At least 11 people were killed and scores more wounded Thursday when the Taliban attacked a police headquarters in the southern city of Kandahar, officials and the insurgents said.
The assault comes amid a series of peace talks between Washington and the Taliban that both sides say are making progress, but which so far have yielded no reduction in violence in the gruelling Afghan conflict.
Taliban spokesman Qari Yousuf Ahmadi said the afternoon attack in Afghanistan's second-largest city started with a car bomb, then saw gunmen storm the police compound.
"A number of mujahideen equipped with heavy and small arms breached the headquarters and launched their operations inside," he said.
Baheer Ahmadi, the Kandahar governor's spokesman, said in a statement that 11 people had been killed, including nine civilians and two police officers, while another 80 -- including women and children -- were wounded.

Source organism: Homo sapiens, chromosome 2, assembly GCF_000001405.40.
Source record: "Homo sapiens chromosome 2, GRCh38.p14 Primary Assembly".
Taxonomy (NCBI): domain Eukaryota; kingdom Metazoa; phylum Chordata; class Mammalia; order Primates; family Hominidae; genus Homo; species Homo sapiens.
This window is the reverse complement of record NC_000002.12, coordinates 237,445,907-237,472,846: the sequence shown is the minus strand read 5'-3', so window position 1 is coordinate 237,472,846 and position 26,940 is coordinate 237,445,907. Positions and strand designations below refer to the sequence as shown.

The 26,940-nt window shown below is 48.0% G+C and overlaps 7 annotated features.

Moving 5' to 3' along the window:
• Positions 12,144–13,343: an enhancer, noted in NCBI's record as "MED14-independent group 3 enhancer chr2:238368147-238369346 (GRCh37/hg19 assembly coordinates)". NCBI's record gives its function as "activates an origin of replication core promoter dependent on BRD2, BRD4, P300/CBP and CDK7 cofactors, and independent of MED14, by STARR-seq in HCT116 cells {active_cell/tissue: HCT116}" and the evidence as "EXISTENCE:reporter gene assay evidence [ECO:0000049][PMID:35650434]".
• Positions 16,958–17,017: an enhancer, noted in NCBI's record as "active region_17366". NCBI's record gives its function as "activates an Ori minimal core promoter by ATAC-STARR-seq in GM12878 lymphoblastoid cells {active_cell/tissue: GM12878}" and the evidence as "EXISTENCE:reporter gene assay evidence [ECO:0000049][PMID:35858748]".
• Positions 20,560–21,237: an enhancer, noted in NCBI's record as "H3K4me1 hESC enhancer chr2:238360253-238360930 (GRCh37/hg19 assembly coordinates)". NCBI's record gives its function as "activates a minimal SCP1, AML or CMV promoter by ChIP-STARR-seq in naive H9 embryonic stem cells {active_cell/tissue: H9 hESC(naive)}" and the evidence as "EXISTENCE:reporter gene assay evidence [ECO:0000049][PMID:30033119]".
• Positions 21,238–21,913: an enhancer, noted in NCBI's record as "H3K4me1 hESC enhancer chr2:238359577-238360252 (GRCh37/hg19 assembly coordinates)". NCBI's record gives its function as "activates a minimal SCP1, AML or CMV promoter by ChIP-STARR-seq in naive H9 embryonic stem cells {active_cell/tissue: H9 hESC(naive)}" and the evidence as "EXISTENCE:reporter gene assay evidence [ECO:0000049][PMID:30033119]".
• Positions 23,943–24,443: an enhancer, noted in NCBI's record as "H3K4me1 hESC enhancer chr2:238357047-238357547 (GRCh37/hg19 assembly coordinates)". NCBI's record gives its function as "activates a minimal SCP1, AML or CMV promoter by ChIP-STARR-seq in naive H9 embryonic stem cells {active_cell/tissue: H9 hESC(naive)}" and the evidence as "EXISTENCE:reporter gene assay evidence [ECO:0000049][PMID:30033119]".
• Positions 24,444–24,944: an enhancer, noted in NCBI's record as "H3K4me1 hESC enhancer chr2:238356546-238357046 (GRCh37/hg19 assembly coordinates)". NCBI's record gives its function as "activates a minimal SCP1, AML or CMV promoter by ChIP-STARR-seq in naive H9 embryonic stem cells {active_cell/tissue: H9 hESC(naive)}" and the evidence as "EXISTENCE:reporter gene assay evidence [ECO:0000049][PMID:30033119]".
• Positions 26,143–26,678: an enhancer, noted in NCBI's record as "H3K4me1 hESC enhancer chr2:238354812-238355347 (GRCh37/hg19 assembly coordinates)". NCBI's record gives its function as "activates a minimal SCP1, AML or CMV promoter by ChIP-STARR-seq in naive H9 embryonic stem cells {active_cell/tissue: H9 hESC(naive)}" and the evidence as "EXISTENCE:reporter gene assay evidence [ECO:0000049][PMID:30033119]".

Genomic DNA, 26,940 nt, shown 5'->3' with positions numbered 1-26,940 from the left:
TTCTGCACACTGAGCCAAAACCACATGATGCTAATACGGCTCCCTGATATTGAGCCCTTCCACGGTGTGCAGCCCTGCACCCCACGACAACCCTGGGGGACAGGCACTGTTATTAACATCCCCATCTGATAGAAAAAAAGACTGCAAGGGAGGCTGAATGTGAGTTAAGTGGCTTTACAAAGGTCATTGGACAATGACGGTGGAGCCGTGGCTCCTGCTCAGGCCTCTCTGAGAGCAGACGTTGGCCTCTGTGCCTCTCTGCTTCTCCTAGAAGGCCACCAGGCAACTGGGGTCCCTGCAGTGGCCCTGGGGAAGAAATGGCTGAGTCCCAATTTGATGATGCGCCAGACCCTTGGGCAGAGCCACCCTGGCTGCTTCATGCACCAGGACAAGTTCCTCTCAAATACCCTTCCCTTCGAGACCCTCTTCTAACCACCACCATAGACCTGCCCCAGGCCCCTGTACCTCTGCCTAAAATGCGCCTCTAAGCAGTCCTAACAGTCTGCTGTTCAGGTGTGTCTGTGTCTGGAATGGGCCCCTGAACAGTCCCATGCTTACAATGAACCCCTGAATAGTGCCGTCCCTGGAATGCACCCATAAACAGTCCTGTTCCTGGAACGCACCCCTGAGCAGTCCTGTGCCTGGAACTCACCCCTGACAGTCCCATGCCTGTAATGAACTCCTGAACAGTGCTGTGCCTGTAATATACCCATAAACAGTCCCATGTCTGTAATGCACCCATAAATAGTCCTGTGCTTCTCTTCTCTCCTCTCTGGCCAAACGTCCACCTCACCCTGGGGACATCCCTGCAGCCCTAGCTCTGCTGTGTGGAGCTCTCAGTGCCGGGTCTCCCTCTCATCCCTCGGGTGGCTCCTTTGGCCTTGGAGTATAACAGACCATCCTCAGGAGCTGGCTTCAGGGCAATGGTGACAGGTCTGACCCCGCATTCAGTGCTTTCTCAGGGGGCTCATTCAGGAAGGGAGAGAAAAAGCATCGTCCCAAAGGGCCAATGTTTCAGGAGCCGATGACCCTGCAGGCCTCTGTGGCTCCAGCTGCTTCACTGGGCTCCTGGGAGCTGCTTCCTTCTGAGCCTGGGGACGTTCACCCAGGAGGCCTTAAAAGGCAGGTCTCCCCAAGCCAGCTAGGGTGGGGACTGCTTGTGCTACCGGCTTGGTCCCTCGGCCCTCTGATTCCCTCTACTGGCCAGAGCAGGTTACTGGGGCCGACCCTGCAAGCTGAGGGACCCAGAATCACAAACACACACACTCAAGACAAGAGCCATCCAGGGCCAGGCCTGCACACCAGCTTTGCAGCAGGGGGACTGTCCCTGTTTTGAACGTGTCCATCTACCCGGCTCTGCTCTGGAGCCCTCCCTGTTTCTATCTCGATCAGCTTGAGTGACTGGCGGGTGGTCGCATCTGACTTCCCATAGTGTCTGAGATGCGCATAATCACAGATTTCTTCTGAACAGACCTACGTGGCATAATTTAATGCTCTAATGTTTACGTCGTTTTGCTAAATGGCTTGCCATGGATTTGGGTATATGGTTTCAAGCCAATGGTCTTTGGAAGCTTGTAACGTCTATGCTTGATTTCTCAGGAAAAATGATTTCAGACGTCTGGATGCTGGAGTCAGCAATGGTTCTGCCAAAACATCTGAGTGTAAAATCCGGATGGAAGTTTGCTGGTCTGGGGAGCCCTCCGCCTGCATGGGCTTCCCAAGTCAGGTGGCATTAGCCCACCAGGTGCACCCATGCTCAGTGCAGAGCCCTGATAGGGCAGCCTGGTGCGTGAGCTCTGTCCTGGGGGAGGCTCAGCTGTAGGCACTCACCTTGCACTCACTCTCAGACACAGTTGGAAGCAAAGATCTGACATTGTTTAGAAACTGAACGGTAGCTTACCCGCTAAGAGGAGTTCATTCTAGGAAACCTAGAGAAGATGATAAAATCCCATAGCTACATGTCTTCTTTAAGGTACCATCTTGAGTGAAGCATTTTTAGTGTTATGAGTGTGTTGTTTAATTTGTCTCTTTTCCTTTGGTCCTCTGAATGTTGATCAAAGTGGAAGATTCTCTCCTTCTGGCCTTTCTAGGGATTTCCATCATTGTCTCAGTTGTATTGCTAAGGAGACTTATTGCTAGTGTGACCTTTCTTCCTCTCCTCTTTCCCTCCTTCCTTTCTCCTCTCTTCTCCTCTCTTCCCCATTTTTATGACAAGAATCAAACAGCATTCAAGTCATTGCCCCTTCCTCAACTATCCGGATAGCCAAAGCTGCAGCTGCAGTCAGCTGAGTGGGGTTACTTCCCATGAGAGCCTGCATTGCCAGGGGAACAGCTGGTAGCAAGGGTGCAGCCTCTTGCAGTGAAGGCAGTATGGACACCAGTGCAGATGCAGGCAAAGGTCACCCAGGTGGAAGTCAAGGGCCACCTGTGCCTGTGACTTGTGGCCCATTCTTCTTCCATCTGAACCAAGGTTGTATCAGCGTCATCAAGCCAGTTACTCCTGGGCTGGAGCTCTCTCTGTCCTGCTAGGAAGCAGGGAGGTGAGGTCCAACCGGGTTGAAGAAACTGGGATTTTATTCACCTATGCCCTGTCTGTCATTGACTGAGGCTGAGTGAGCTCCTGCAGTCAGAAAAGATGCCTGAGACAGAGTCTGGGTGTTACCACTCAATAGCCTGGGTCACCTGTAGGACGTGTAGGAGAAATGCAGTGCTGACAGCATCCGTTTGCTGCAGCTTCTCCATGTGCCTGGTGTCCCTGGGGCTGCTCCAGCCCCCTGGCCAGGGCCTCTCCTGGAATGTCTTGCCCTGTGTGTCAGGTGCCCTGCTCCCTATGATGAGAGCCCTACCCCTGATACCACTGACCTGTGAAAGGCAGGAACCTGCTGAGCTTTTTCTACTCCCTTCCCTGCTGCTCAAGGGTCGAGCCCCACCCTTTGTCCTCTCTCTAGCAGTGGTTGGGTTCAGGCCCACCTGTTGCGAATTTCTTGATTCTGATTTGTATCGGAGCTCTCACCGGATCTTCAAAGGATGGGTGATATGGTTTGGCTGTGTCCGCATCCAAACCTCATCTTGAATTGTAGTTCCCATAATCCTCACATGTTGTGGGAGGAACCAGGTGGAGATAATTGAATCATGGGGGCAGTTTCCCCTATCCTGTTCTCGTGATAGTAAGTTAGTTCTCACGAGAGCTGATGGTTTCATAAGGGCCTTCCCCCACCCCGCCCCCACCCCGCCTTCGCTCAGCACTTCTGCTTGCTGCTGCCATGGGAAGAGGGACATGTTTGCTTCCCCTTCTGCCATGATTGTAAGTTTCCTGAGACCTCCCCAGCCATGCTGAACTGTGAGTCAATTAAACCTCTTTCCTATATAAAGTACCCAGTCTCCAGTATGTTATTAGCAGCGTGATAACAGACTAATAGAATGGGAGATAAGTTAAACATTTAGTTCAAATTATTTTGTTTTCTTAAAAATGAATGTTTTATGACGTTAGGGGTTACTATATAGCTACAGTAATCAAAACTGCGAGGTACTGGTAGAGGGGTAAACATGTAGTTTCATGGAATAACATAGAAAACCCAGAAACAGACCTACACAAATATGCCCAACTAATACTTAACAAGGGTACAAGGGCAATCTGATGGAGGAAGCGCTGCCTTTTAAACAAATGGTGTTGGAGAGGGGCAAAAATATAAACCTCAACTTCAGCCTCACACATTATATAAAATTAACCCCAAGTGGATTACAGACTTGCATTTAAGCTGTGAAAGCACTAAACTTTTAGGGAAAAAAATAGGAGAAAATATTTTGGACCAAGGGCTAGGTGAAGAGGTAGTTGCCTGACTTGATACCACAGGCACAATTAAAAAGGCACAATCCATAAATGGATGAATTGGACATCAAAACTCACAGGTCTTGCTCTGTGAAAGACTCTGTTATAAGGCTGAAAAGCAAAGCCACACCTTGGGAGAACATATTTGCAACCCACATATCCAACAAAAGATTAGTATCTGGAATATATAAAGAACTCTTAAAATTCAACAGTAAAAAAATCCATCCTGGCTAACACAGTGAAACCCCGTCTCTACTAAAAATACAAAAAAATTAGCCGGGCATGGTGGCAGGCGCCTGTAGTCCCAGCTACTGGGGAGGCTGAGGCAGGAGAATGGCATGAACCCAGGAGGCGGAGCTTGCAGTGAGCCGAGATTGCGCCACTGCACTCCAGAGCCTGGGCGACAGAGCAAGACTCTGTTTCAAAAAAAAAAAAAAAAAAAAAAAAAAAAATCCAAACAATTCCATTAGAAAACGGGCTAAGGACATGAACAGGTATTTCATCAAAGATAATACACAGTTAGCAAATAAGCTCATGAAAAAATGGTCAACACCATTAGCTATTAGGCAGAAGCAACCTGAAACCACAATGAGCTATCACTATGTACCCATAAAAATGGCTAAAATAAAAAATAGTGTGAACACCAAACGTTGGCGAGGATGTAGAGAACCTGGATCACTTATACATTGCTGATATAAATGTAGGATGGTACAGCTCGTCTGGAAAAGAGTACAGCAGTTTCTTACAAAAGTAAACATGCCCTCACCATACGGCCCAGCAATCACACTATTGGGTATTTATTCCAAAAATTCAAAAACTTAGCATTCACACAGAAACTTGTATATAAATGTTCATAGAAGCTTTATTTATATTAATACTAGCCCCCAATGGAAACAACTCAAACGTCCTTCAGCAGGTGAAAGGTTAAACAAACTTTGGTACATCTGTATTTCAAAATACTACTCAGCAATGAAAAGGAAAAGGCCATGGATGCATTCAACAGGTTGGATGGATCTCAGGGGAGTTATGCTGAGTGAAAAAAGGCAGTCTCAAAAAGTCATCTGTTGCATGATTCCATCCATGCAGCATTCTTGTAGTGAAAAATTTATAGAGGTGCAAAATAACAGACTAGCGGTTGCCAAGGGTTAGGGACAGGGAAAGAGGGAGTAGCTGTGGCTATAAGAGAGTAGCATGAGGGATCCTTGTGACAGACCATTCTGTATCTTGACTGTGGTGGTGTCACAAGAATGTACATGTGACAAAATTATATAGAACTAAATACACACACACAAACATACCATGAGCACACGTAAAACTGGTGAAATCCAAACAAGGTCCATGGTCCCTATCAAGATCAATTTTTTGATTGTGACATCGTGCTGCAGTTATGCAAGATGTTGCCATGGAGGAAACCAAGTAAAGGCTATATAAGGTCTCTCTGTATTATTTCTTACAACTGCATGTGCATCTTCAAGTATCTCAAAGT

He earlier had given a toll of 12 dead.
Interior ministry spokesman Nasrat Rahimi said eight attackers were involved. Two blew themselves up, while the remaining six were "cornered in a building".
Hayatullah Hayat, the provincial governor for Kandahar, said Afghan security forces had launched a "clean-up operation" to see if any attackers were remaining.
"The fighting is over now. Some vehicles were burnt. Now the Afghan army and US helicopters are hovering in the area," police chief Tadin Khan told AFP.
Pictures on social media showed a huge plume of smoke rising over Kandahar, and Hayat said about six trucks carrying commercial goods had burnt.
The assault comes just one day after two Afghan soldiers -- who were really Taliban operatives -- fatally shot an Afghan colonel in Ghazni province.
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